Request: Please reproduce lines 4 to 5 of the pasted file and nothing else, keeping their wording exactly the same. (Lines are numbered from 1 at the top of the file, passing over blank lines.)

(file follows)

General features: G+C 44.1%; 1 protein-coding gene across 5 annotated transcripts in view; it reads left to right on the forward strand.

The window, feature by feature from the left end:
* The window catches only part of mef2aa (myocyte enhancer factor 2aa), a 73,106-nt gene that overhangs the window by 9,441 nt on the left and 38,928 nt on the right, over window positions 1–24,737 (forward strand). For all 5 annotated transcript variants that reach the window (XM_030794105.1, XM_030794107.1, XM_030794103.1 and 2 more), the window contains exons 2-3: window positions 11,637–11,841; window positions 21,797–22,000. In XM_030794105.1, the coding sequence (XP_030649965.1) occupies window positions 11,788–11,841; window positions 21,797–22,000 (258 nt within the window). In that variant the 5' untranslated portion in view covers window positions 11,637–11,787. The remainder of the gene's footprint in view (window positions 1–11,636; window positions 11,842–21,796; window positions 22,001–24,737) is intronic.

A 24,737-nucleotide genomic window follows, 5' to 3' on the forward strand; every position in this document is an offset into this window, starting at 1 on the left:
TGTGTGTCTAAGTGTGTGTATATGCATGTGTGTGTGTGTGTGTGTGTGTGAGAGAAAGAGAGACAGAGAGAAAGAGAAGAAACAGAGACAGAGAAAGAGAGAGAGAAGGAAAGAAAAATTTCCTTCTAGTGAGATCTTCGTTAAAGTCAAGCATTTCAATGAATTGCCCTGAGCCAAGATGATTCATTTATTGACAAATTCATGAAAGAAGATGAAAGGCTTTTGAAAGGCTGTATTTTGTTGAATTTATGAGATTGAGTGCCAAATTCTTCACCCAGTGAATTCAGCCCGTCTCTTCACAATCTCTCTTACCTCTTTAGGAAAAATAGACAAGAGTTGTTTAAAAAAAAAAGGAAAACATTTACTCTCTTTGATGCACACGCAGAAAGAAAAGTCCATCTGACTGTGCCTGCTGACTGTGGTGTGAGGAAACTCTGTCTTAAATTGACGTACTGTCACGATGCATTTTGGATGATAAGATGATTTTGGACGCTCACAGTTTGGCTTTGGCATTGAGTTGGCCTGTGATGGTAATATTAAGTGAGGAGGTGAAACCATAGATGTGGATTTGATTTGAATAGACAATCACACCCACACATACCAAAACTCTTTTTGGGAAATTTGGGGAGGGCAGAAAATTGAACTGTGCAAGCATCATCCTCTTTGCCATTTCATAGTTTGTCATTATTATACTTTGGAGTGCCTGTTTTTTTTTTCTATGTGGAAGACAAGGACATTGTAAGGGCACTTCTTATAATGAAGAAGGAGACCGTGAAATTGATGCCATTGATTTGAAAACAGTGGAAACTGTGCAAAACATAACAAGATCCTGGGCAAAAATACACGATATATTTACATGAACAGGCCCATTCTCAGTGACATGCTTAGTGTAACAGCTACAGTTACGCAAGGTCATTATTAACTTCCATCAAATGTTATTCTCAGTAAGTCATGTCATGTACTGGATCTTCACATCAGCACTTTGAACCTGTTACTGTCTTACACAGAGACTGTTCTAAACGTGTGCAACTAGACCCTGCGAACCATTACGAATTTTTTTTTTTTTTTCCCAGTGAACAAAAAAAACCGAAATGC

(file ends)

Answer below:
A 24,737-nucleotide genomic window follows, 5' to 3' on the forward strand; every position in this document is an offset into this window, starting at 1 on the left:
TGTGTGTCTAAGTGTGTGTATATGCATGTGTGTGTGTGTGTGTGTGTGTGAGAGAAAGAGAGACAGAGAGAAAGAGAAGAAACAGAGACAGAGAAAGAGAGAGAGAAGGAAAGAAAAATTTCCTTCTAGTGAGATCTTCGTTAAAGTCAAGCATTTCAATGAATTGCCCTGAGCCAAGATGATTCATTTATTGACAAATTCATGAAAGAAGATGAAAGGCTTTTGAAAGGCTGTATTTTGTTGAATTTATGAGATTGAGTGCCAAATTCTTCACCCAGTGAATTCAGCCCGTCTCTTCACAATCTCTCTTACCTCTTTAGGAAAAATAGACAAGAGTTGTTTAAAAAAAAAAGGAAAACATTTACTCTCTTTGATGCACACGCAGAAAGAAAAGTCCATCTGACTGTGCCTGCTGACTGTGGTGTGAGGAAACTCTGTCTTAAATTGACGTACTGTCACGATGCATTTTGGATGATAAGATGATTTTGGACGCTCACAGTTTGGCTTTGGCATTGAGTTGGCCTGTGATGGTAATATTAAGTGAGGAGGTGAAACCATAGATGTGGATTTGATTTGAATAGACAATCACACCCACACATACCAAAACTCTTTTTGGGAAATTTGGGGAGGGCAGAAAATTGAACTGTGCAAGCATCATCCTCTTTGCCATTTCATAGTTTGTCATTATTATACTTTGGAGTGCCTGTTTTTTTTTTCTATGTGGAAGACAAGGACATTGTAAGGGCACTTCTTATAATGAAGAAGGAGACCGTGAAATTGATGCCATTGATTTGAAAACAGTGGAAACTGTGCAAAACATAACAAGATCCTGGGCAAAAATACACGATATATTTACATGAACAGGCCCATTCTCAGTGACATGCTTAGTGTAACAGCTACAGTTACGCAAGGTCATTATTAACTTCCATCAAATGTTATTCTCAGTAAGTCATGTCATGTACTGGATCTTCACATCAGCACTTTGAACCTGTTACTGTCTTACACAGAGACTGTTCTAAACGTGTGCAACTAGACCCTGCGAACCATTACGAATTTTTTTTTTTTTTTCCCAGTGAACAAAAAAAACCGAAATGC